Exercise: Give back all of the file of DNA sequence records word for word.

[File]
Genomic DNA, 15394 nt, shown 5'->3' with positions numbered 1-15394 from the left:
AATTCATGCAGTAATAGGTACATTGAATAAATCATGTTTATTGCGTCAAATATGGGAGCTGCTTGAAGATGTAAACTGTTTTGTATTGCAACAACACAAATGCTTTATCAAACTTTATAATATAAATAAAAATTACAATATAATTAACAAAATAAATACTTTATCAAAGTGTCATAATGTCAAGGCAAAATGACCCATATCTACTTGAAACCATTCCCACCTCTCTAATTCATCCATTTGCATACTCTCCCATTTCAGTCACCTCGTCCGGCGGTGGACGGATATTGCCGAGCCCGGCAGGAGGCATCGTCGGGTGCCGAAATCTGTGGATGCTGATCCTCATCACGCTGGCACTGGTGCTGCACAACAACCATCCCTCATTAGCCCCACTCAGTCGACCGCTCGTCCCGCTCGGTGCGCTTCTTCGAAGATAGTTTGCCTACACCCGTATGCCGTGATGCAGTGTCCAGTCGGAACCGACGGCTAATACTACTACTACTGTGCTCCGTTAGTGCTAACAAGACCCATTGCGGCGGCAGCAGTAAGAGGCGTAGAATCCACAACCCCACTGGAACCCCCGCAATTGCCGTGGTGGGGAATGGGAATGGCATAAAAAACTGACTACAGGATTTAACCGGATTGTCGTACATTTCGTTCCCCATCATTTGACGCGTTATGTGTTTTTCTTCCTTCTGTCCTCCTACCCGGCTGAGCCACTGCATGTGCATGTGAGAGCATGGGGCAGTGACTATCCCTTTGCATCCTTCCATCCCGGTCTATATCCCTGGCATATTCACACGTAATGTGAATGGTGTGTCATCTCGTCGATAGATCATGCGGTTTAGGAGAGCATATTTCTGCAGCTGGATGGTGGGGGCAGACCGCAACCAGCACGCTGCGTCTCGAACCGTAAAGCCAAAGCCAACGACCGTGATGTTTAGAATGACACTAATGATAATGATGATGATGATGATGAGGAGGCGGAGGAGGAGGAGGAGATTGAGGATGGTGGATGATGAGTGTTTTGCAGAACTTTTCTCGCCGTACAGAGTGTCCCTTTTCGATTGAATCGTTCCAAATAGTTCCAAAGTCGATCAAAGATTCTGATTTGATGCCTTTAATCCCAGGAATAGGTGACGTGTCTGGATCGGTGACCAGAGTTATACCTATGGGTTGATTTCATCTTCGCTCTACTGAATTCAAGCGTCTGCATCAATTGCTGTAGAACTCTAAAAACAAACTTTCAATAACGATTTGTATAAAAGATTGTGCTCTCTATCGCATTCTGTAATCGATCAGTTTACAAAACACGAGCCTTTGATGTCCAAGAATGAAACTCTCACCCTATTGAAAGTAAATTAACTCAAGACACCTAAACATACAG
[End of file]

Genomic DNA, 15394 nt, shown 5'->3' with positions numbered 1-15394 from the left:
AATTCATGCAGTAATAGGTACATTGAATAAATCATGTTTATTGCGTCAAATATGGGAGCTGCTTGAAGATGTAAACTGTTTTGTATTGCAACAACACAAATGCTTTATCAAACTTTATAATATAAATAAAAATTACAATATAATTAACAAAATAAATACTTTATCAAAGTGTCATAATGTCAAGGCAAAATGACCCATATCTACTTGAAACCATTCCCACCTCTCTAATTCATCCATTTGCATACTCTCCCATTTCAGTCACCTCGTCCGGCGGTGGACGGATATTGCCGAGCCCGGCAGGAGGCATCGTCGGGTGCCGAAATCTGTGGATGCTGATCCTCATCACGCTGGCACTGGTGCTGCACAACAACCATCCCTCATTAGCCCCACTCAGTCGACCGCTCGTCCCGCTCGGTGCGCTTCTTCGAAGATAGTTTGCCTACACCCGTATGCCGTGATGCAGTGTCCAGTCGGAACCGACGGCTAATACTACTACTACTGTGCTCCGTTAGTGCTAACAAGACCCATTGCGGCGGCAGCAGTAAGAGGCGTAGAATCCACAACCCCACTGGAACCCCCGCAATTGCCGTGGTGGGGAATGGGAATGGCATAAAAAACTGACTACAGGATTTAACCGGATTGTCGTACATTTCGTTCCCCATCATTTGACGCGTTATGTGTTTTTCTTCCTTCTGTCCTCCTACCCGGCTGAGCCACTGCATGTGCATGTGAGAGCATGGGGCAGTGACTATCCCTTTGCATCCTTCCATCCCGGTCTATATCCCTGGCATATTCACACGTAATGTGAATGGTGTGTCATCTCGTCGATAGATCATGCGGTTTAGGAGAGCATATTTCTGCAGCTGGATGGTGGGGGCAGACCGCAACCAGCACGCTGCGTCTCGAACCGTAAAGCCAAAGCCAACGACCGTGATGTTTAGAATGACACTAATGATAATGATGATGATGATGATGAGGAGGCGGAGGAGGAGGAGGAGATTGAGGATGGTGGATGATGAGTGTTTTGCAGAACTTTTCTCGCCGTACAGAGTGTCCCTTTTCGATTGAATCGTTCCAAATAGTTCCAAAGTCGATCAAAGATTCTGATTTGATGCCTTTAATCCCAGGAATAGGTGACGTGTCTGGATCGGTGACCAGAGTTATACCTATGGGTTGATTTCATCTTCGCTCTACTGAATTCAAGCGTCTGCATCAATTGCTGTAGAACTCTAAAAACAAACTTTCAATAACGATTTGTATAAAAGATTGTGCTCTCTATCGCATTCTGTAATCGATCAGTTTACAAAACACGAGCCTTTGATGTCCAAGAATGAAACTCTCACCCTATTGAAAGTAAATTAACTCAAGACACCTAAACATACAG